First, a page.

Mark Cloos

Mark Cloos

The alumni association of The University of Texas at Austin, the Texas Exes, will award 2008 Teaching Awards to two Jackson School of Geosciences educators—Professor Mark Cloos and Teaching Assistant Estibalitz Ukar—for their “positive influence on the educational experience of university students.” They will receive their awards at a ceremony Feb. 5. Mark Cloos began teaching at the university in 1981. In 2007, he taught Structural Geology (GEO 428) and a graduate course, Tectonics II. His research focuses on structure, metamorphism, geochronology, sedimentation and seismicity at convergent plate margins. He has recently focused on the tectonics of arc-continent collision zones and the origin of porphyry copper ore bodies. He conducts field projects in Papua, Indonesia and in the

Estibalitz Ukar

Estibalitz Ukar

central and northern Coast Ranges of California. “In my entire undergraduate and graduate career, I have never met a professor that was so passionate about his work and about his students,” graduate student Ashleigh Bomar wrote in his nomination letter. “The man is an inspiration himself,” wrote undergraduate Sumiyyah Ahmed. “His vivacity and enthusiasm for the subject spreads to all of his students. He encourages us to be detectives, scientists and to always be curious. Great teacher!” Estibalitz Ukar first came to the university as an exchange student from the Basque region of Spain in 2001. She returned in 2004 with a full scholarship from the Basque government to work on a PhD. Her doctoral work involves metamorphic petrology, geochemistry and plate tectonics of blueschist and graphite-schist blocks from the Franciscan Melange in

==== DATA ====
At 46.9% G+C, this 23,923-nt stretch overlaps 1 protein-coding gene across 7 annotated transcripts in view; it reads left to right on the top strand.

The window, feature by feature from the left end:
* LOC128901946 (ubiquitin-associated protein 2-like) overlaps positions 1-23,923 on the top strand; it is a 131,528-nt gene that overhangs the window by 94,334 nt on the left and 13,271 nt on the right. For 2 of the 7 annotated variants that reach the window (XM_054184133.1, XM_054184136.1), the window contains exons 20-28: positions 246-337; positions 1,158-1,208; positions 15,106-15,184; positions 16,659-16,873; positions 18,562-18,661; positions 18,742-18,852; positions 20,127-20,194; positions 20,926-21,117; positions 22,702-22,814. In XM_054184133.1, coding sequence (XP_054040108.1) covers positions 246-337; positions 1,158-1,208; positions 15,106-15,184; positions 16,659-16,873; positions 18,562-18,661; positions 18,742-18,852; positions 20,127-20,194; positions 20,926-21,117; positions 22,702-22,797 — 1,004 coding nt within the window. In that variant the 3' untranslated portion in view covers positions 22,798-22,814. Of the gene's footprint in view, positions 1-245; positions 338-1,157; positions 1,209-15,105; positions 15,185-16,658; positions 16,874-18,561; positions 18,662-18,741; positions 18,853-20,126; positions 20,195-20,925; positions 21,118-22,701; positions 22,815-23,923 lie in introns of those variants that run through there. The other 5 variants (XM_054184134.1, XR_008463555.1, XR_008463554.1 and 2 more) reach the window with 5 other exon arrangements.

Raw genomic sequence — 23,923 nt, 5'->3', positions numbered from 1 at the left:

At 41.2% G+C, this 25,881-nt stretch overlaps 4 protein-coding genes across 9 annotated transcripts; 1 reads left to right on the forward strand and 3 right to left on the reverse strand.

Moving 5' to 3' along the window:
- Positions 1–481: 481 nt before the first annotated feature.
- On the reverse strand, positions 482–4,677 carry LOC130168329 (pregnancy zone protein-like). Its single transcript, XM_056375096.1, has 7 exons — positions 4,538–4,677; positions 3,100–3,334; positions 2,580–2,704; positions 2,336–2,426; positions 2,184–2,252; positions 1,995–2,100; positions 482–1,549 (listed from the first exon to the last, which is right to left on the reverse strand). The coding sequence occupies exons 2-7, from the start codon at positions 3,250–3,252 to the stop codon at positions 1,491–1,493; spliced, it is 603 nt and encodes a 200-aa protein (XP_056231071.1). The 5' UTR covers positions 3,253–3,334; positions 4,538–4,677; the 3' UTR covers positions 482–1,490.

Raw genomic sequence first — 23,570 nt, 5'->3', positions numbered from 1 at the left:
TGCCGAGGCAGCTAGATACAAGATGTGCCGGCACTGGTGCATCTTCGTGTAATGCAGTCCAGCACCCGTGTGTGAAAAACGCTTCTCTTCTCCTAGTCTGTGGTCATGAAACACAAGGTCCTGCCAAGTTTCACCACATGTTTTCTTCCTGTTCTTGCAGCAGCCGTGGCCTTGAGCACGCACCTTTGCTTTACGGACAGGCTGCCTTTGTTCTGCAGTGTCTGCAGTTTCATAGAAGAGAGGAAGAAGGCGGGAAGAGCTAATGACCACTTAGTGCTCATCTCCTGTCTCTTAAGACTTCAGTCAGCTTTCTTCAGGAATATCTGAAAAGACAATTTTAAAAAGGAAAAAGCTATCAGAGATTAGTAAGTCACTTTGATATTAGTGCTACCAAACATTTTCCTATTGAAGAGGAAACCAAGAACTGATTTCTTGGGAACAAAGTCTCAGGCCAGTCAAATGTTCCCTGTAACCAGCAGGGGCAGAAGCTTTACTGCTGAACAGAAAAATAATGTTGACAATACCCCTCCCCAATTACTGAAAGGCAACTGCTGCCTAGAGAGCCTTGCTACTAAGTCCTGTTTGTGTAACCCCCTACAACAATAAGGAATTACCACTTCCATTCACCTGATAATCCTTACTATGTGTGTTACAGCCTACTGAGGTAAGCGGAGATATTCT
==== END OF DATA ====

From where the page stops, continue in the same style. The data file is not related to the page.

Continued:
San Simeon, California. In 2007, she taught Earth Materials, an introductory course in mineralogy. “I was completely surprised when I got the award,” said Ukar. “I was not expecting it at all, especially because it was my first semester teaching (at least at the university level).” “Esti is a deserving recipient because she does everything a teacher should to the highest standard,” undergraduate Nick Perez wrote in his nomination letter. “Labs are fun, educational and well organized while she is patient, knowledgeable and eager to help us. She is a teacher teaching well and creating a quality class.” The first Texas Exes Teaching Awards were given in 1982. Each of the 14 schools and colleges at the university selects one professor and one teaching assistant or assistant instructor to receive an award each year. The awardees are nominated by students and selected by school or college councils. According to the solicitation for nominees, “The persons selected should demonstrate warmth of spirit, concern for society and the individual, the ability to impart knowledge while challenging students to independent inquiry and creative thought, and respect for an understanding of the permanent value of our culture.” Since the Jackson School was elevated to the level of a college within the University in 2005, the only other Jackson School professor to receive the teaching award was Chris Bell in 2007. For more information about research at the Jackson School, contact J.B. Bird at jbird@jsg.utexas.edu, 512-232-9623
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